A little over one year ago, a Florida woman woke up in the recovery room at Fairview Riverside Hospital in Minneapolis. She’d just had her kidney removed. A team quickly transported it across the Mississippi River, to Children’s Hospital. A team of surgeons had already prepped 2 year old Arianna Moore, and when the precious organ arrived, they transplanted it into the toddler. Today, that little girl is 3 years old, and healthier than she has ever been in her short life, thanks to a total stranger, Christy Hart Harding of Jacksonville, Florida.
I first heard about this incredible story in May of 2014. I was watching the local news on TV in Minneapolis, and the reporter said a woman from Florida had heard about a Pine River, Minnesota girl’s need for a kidney on Facebook. She had gotten all the tests, was a perfect match, and was flying up to Minneapolis for the operation. I was intrigued. How does someone make that decision, to be tested to donate a kidney to a stranger? What kind of person does that? I was determined to meet this woman, and ask if I could write about her.
The deadline for applying for the Minnesota State Arts Board Artist Initiative grant was early July. I wanted to write a song about this courageous, compassionate woman! I included her in my “artist narrative,” saying she was one of the real-life, everyday people that I planned to contact as a subject for one of my twelve songs. I had already contacted some of my “subjects” before I included their names in my grant proposal. But I didn’t contact Christy until November 2014. I felt I should give her time to recover from surgery, and I also wanted to follow the little girl’s progress and see how she was doing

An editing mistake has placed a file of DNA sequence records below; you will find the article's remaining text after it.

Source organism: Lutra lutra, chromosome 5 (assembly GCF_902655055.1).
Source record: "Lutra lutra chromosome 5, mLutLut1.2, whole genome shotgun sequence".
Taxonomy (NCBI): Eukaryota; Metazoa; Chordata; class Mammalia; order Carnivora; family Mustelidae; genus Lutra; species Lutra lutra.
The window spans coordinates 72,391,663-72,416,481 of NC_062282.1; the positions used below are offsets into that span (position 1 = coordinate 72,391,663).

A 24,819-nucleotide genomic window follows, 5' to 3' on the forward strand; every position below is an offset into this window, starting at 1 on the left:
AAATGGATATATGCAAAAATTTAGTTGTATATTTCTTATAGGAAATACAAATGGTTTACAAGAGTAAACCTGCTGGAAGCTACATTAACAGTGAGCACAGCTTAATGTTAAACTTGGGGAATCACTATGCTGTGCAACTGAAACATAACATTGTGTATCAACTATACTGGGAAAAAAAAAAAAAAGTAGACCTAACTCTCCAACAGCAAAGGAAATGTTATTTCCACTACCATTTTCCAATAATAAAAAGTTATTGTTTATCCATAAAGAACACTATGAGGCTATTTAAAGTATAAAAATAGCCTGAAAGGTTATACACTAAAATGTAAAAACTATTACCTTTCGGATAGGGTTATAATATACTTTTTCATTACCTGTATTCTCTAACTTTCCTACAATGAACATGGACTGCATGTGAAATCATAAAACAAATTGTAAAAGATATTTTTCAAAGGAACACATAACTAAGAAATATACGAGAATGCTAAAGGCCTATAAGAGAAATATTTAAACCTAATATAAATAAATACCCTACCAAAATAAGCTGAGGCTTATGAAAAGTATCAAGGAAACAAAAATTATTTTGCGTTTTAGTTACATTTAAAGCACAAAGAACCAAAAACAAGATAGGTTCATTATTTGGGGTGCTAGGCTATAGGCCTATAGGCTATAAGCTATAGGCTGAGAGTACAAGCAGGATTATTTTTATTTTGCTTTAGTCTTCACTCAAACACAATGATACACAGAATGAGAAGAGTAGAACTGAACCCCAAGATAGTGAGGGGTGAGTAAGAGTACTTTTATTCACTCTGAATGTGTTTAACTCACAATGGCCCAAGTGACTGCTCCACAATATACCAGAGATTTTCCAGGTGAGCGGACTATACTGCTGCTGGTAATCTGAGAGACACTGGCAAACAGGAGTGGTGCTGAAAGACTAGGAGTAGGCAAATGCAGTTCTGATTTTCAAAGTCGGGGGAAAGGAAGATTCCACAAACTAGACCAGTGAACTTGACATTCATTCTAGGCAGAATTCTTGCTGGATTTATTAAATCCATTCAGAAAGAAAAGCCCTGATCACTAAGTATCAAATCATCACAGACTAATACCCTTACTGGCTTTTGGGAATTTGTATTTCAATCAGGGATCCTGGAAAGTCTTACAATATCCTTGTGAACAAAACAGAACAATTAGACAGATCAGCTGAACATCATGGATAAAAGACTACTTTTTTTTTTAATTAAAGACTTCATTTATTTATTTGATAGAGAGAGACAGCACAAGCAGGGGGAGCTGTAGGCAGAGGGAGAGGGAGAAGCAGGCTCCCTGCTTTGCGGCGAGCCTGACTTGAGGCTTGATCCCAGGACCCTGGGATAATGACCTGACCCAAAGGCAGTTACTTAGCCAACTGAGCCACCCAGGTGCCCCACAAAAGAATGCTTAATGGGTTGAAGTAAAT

When I did contact Christy, via Facebook, she was very welcoming, and said she’d love to be part of my project. She emailed me some basic information about her story, and I read everything I could find about her and Arianna on-line. Curtis and I were doing a concert tour in Florida this past spring, so I did an interview with Christy at a Panera Bakery in Jacksonville early on the morning of April 25. (Continue reading below photo)
I turned on the Zoom digital recorder, and Curtis was ready with the camera. Christy is in her 30s, a beaming, friendly, outgoing person. The very beginning of her story was seeing the Facebook post that announced Arianna desperately needed a kidney. You can see photos and news about the little girl now, on the very same Facebook page at https://www.facebook.com/ALL4MOORE?fref=ts The post wasn’t sent specifically to her. It was in her Newsfeed, and she noticed it as she scrolled through all the postings, sitting at her kitchen table in the fall of 2014.
The amazing thing about this is, Christy told me she normally quickly skimmed through posts about sick kids or animals, because they were just too sad. “Why did you stop and read this one?” I asked. “It had to be an angel, or God whispering in my ear. I was meant to be her donor,” was her answer. The site said, “You could be my hero. Is your blood type O?” Christy’s blood IS type O.
Arianna was 2 years old at that time. Both of her kidneys had failed when she was just 7 weeks old, and she had been on dialysis ever since. She has a twin sister, who luckily did not have the rare genetic problem that had destroyed Arianna’s kidneys. I asked Christy if she thought it over for awhile. She said, “No, I picked up the phone right away and called the phone number, to see if it was for real, to make sure it wasn’t a hoax.” It was for real. The number connected her to a hospital in Minneapolis.